The fact that the HCIP’s jurisdiction encompasses IP in the broadest sense of the term is also noteworthy given the above observations that it is usually the specificity of patent law which caused other countries to establish similar courts.

Due process: Creating a specialised court could raise a number of due process issues.[30] Firstly, there will, as indicated above, be an appeals chamber within the HCIP that will review cases of the new court. The judges of the appeals chamber of the HCIP will be chosen from among the judges of the court. Hence, the judges of the HCIP will decide who will review their cases on appeal. This could undermine the right to fair trial by impartial and independent tribunal proclaimed in Article 10 of the Universal Declaration of Human Rights[31] and Article 6 of the European Convention on Human Rights.

Secondly, the risk of intense lobbying by specialised interest group on behalf of candidates friendly to its interest should always be borne in mind when dealing with specialised jurisdictions.[32] As a consequence, the independence and impartiality of judges of the HCIP might be compromised.[33]

In Germany, appeals are submitted to the Federal Supreme Court or Higher District Court. Judges that review these cases are only legally (not technically) qualified. The UK’s specialised IP courts (trial and appellate courts) are designed so that judges of the appellate court spend up to two thirds of their time on non-IP cases.[34]

In order to enhance the administration of justice, it is important to assign an appeal function to a non-specialised court. This will help to ensure the impartiality and independence of judges and also incentivise the HCIP to render decisions “cognisant of the broader policy context and societal environment when rendering IP decisions”.[35] It will also ensure that this new judicial institution will function within a general framework of fundamental principles and values of democratic society.[36]

To minimise the risk of undue process and isolation of the HCIP, the review of its cases should be assigned to generalist judges. Their analysis will be based on broader perspective, as they are exposed daily to a wide variety of legal issues and litigants.[37] This will especially balance the risk of the court being trapped by its professional “clientele” and developing “tunnel vision”.[38]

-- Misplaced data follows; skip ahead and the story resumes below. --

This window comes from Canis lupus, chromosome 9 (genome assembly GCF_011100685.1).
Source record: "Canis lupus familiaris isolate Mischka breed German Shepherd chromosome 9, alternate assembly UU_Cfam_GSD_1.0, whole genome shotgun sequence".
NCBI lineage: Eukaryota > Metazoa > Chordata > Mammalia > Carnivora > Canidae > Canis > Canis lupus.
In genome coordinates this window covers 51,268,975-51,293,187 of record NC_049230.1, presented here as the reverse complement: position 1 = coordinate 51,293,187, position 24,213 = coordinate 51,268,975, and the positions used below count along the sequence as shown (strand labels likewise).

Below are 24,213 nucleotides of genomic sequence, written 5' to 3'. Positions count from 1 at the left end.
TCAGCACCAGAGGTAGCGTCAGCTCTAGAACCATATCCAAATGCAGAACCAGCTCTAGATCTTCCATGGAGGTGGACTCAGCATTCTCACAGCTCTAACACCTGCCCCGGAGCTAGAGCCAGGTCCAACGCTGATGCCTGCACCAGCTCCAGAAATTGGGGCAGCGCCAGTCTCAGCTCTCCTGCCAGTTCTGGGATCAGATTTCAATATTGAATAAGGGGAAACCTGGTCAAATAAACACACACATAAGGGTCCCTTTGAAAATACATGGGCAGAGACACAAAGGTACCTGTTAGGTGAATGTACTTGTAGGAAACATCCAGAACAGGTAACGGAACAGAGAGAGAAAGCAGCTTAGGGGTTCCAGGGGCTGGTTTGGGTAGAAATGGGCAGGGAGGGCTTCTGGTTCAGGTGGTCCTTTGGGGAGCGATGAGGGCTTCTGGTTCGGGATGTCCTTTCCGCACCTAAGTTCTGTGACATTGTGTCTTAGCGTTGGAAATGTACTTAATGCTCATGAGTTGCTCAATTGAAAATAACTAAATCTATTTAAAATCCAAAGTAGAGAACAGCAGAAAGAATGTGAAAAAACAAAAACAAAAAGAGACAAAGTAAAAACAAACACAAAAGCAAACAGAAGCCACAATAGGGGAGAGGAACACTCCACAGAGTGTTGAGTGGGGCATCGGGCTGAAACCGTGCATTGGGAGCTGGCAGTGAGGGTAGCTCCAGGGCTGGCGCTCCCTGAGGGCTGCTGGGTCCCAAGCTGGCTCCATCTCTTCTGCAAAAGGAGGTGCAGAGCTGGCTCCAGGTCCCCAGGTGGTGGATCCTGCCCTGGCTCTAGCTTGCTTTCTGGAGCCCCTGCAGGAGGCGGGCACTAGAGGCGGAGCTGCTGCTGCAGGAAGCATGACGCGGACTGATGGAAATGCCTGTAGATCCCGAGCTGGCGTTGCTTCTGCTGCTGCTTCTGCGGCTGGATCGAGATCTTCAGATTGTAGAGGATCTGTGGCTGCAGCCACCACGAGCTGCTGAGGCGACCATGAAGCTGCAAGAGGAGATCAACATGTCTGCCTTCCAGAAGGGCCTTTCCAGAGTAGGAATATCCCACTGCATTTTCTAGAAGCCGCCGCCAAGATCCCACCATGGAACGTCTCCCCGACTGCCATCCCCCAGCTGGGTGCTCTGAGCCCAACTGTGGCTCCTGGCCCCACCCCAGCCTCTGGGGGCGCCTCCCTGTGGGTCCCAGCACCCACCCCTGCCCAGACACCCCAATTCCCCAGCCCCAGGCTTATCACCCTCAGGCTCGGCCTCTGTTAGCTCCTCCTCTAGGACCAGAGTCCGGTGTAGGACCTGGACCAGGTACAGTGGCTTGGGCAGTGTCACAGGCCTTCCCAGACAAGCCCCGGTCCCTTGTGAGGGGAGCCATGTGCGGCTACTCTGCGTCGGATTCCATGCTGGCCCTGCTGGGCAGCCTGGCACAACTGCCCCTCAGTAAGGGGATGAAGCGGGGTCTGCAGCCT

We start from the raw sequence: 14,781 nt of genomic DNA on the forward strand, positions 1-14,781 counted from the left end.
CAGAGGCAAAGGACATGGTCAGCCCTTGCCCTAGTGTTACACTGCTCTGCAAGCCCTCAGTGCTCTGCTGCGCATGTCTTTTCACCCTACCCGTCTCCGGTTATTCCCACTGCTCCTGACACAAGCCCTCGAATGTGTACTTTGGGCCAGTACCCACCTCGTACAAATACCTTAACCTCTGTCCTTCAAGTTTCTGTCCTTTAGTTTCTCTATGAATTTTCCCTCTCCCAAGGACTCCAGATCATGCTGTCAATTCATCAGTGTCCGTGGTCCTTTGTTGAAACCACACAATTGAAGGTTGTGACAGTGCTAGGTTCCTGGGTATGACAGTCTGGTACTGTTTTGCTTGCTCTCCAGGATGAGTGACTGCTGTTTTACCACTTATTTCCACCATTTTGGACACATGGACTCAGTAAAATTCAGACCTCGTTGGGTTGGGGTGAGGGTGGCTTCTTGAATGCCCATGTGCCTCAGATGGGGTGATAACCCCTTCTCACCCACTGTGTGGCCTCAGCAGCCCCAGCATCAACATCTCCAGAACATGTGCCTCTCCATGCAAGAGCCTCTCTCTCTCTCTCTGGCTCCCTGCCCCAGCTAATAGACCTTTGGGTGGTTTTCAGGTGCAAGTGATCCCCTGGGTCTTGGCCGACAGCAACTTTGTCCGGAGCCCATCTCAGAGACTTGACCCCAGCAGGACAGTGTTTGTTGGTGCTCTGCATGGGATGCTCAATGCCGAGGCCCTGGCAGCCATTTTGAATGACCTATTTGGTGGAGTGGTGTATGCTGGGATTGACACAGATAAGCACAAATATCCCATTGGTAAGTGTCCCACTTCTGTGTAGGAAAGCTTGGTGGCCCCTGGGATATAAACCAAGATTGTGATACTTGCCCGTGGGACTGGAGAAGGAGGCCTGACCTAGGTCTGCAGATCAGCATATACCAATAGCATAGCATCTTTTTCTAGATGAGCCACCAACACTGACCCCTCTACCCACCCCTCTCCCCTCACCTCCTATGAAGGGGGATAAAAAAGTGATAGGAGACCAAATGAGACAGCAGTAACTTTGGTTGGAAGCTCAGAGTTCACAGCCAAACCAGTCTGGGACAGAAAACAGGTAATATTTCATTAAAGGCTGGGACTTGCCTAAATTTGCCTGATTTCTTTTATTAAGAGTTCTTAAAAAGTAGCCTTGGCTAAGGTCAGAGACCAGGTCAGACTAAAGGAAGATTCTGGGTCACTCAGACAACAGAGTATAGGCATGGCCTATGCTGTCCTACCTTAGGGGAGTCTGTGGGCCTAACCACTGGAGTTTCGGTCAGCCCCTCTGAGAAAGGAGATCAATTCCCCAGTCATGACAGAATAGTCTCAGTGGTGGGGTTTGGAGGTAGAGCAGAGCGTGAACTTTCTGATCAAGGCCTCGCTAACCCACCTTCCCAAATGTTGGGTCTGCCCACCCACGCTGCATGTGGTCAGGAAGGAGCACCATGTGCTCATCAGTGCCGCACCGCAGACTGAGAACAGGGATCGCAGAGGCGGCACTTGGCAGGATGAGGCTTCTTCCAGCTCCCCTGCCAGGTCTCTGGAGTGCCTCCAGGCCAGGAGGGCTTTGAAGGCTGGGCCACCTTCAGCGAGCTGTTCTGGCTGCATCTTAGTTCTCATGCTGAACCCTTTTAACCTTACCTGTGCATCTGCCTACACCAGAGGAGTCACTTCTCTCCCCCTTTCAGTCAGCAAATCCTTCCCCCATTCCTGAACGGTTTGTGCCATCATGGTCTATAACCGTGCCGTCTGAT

Qualification of judges: The High Qualification Commission of Judges of Ukraine commenced a process of competitive selection to the HCIP to fill the 21 positions for judges. The candidates for these positions had to submit their applications between 1 and 15 December 2017. As of 27 March 2018, Ukraine’s High Qualification Commission of Judges accepted 219 applications.[39] The whole selection procedure is expected to be completed by the end of 2018.[40] The new court will hear cases in three-judge benches. Article 33 of the Law “On the Judiciary and Status of Judges” specifies entry requirements for future judges:

  • three years of work experience as a judge;
  • or five years of work experience as a patent attorney;
  • or five years of work experience as an attorney in intellectual property law;
  • or five years of overall experience in all the above-mentioned positions.

One of the arguments for a specialised IP court was the necessity of high-level expertise in this very intricate and technical field of law. Although the philosophy of the procedural law reform involved moving to more competitive pleadings and less interventionist judges, the latter are still supposed to play a sufficiently active role in managing the case and finding the truth. Therefore, the technical competence of a judge is, it is claimed, of the utmost importance.

For example, the German Federal Patent Court hears disputes in benches that consist of three technically qualified judges and two legally qualified judges. The recent creation of the Unified Patent Court is the biggest change in patent law of the last 40 years in Europe. This Court will sit in multinational composition and consist of both legally and technically qualified judges.

The HCIP in Ukraine will consist of twenty-one judges with experience in IP, although there is no requirement that judges have technical knowledge or that a bench of three judges include at least one judge with technical expertise, at least as far as technology-related areas are concerned.

Additionally, a judge needs only three years of experience as a judge regardless of his prior specialisation—very strange lenience given the strong emphasis on the technical proficiency made by proponents of a separate IP court.